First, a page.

"Herb Collins speaks to fifth graders"


     Before Herb Collins retired, he owned a pawn shop up in the city. A successful pawn shop. And one of the ways he likes to repay society for his good fortune is to speak to the fifth graders at our local elementary school during Career Week.

  And that’s why he was here again this year, attempting to springboard any number of ten-year-olds into the glories of buying low and selling high.

   But this year there was a difference. Some of the kids were looking over at Jimmy Thomas and Elise Jamison and couldn’t control their giggles. Jimmy and Elise, however, tried to look very sober and businesslike.

   When Herb got close to the end of his time in front of the class, he asked, as he does each year, if there were any questions.

   Jimmy and Elise raised their hands. Herb pointed to Elise.

  “Mr. Collins,” she said, “in these days of insecurity in the market place, how would the use of debentures stack up as an alternative to trade?”

  Herb stammered. “Well, I’m not real sure about that, young lady. I’ll have to get back to you on that.”

   He saw Jimmy’s hand in the air. “Yes,” he said, pointing at him.

   “Mr. Collins,” Jimmy said, “wouldn’t the use of unsecured bonds be counterintuitive to the agreement we currently share with other members of the World Bank?”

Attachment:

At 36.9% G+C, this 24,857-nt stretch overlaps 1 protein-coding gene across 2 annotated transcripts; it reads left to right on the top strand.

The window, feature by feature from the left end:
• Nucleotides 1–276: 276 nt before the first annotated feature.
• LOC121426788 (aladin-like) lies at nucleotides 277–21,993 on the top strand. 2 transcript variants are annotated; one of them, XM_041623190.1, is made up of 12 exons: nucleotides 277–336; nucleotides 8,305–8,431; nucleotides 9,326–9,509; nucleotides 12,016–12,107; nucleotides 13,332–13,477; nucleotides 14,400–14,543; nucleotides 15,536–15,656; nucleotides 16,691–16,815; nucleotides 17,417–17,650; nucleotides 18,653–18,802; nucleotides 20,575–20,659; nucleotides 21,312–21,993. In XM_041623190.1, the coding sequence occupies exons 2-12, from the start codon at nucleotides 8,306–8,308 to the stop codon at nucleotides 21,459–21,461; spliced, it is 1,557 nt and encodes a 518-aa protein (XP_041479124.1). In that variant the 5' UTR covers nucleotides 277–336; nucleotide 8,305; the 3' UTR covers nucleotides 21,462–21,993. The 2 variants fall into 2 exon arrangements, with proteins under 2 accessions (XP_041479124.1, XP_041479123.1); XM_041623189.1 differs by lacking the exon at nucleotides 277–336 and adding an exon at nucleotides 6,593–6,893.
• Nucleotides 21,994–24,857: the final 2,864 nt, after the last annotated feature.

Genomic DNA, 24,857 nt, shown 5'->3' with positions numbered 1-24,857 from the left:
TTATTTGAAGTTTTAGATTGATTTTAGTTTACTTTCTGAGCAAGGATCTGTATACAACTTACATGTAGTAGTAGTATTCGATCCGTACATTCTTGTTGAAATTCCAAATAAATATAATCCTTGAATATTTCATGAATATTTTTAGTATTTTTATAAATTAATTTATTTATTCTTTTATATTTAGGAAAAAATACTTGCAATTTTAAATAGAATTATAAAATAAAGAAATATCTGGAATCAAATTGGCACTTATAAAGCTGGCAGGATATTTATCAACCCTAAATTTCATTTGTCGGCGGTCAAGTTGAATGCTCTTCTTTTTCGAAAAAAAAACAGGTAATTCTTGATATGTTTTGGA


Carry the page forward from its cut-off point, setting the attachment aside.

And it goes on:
“Uh …”

   Herb looked at his watch and excused himself to keep an appointment he didn’t realize he had until he needed it.

   The kids cracked up. So did the teacher. “Okay,” she said, “good job you two. How did you guys come to ask those questions?”

   “Doc wrote ‘em down for us,” Jimmy said.


Brought to you by Home Country (the book), published by Rio Grande Press. www.riograndepress.com.


Newspaper columnist Slim Randles, who writes the weekly Home Country column, took home two New Mexico Book Awards in 2011. His advice book for young people, “A Cowboy’s Guide to Growing Up Right,” took first place in the self-help category, and “Sweetgrass Mornings” won in the biography/memoirs category. Randles lives and works in Albuquerque. Home Country reaches 3 million hometown newspaper readers each week

Slim Randles learned mule packing from Gene Burkhart and Slim Nivens. He learned mustanging and wild burro catching from Hap Pierce. He learned horse shoeing from Rocky Earick. He learned horse training from Dick Johnson and Joe Cabral. He learned humility from the mules of the eastern High Sierra. Randles lives in Albuquerque.

Randles has written newspaper stories, magazine articles and book, both fiction and nonfiction. His column appeared in New Mexico Magazine for many years and was a popular columnist for the Anchorage Daily News and the Albuquerque Journal, and now writes a nationally syndicated column, “Home Country,” which appears in several hundred newspapers across the country.


  Huntington Beach News

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